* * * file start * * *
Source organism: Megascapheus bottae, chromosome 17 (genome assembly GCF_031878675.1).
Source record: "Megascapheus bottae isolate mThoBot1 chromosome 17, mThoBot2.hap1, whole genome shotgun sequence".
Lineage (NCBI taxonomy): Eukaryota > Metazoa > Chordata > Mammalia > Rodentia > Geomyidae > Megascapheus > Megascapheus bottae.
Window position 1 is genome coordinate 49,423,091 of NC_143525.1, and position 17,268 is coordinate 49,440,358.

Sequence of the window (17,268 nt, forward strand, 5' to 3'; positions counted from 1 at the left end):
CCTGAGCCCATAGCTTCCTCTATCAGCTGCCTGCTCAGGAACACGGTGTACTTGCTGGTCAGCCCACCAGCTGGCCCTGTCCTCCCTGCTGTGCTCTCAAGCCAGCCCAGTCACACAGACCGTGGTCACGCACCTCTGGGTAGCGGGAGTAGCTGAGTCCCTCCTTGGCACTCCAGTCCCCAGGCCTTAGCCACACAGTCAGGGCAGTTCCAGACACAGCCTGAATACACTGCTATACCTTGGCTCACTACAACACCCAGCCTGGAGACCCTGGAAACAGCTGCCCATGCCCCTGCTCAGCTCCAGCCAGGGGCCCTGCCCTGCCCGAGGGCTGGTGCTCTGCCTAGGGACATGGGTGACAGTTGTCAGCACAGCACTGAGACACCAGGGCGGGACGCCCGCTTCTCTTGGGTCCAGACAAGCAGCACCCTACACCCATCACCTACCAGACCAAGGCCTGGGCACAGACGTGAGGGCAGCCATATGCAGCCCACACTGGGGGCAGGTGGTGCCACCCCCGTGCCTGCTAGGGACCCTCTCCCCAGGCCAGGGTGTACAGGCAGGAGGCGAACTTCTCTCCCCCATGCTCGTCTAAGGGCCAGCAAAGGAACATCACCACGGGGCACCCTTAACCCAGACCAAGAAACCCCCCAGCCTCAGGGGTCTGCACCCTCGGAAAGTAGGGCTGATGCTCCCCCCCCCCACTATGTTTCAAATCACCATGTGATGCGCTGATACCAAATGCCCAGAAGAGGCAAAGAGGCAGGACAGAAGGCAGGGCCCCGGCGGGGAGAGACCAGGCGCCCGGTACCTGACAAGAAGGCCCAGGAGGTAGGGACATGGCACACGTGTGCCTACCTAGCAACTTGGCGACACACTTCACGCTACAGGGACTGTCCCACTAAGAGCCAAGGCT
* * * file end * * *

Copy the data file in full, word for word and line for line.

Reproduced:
Source organism: Megascapheus bottae, chromosome 17 (genome assembly GCF_031878675.1).
Source record: "Megascapheus bottae isolate mThoBot1 chromosome 17, mThoBot2.hap1, whole genome shotgun sequence".
Lineage (NCBI taxonomy): Eukaryota > Metazoa > Chordata > Mammalia > Rodentia > Geomyidae > Megascapheus > Megascapheus bottae.
Window position 1 is genome coordinate 49,423,091 of NC_143525.1, and position 17,268 is coordinate 49,440,358.

Sequence of the window (17,268 nt, forward strand, 5' to 3'; positions counted from 1 at the left end):
CCTGAGCCCATAGCTTCCTCTATCAGCTGCCTGCTCAGGAACACGGTGTACTTGCTGGTCAGCCCACCAGCTGGCCCTGTCCTCCCTGCTGTGCTCTCAAGCCAGCCCAGTCACACAGACCGTGGTCACGCACCTCTGGGTAGCGGGAGTAGCTGAGTCCCTCCTTGGCACTCCAGTCCCCAGGCCTTAGCCACACAGTCAGGGCAGTTCCAGACACAGCCTGAATACACTGCTATACCTTGGCTCACTACAACACCCAGCCTGGAGACCCTGGAAACAGCTGCCCATGCCCCTGCTCAGCTCCAGCCAGGGGCCCTGCCCTGCCCGAGGGCTGGTGCTCTGCCTAGGGACATGGGTGACAGTTGTCAGCACAGCACTGAGACACCAGGGCGGGACGCCCGCTTCTCTTGGGTCCAGACAAGCAGCACCCTACACCCATCACCTACCAGACCAAGGCCTGGGCACAGACGTGAGGGCAGCCATATGCAGCCCACACTGGGGGCAGGTGGTGCCACCCCCGTGCCTGCTAGGGACCCTCTCCCCAGGCCAGGGTGTACAGGCAGGAGGCGAACTTCTCTCCCCCATGCTCGTCTAAGGGCCAGCAAAGGAACATCACCACGGGGCACCCTTAACCCAGACCAAGAAACCCCCCAGCCTCAGGGGTCTGCACCCTCGGAAAGTAGGGCTGATGCTCCCCCCCCCCACTATGTTTCAAATCACCATGTGATGCGCTGATACCAAATGCCCAGAAGAGGCAAAGAGGCAGGACAGAAGGCAGGGCCCCGGCGGGGAGAGACCAGGCGCCCGGTACCTGACAAGAAGGCCCAGGAGGTAGGGACATGGCACACGTGTGCCTACCTAGCAACTTGGCGACACACTTCACGCTACAGGGACTGTCCCACTAAGAGCCAAGGCT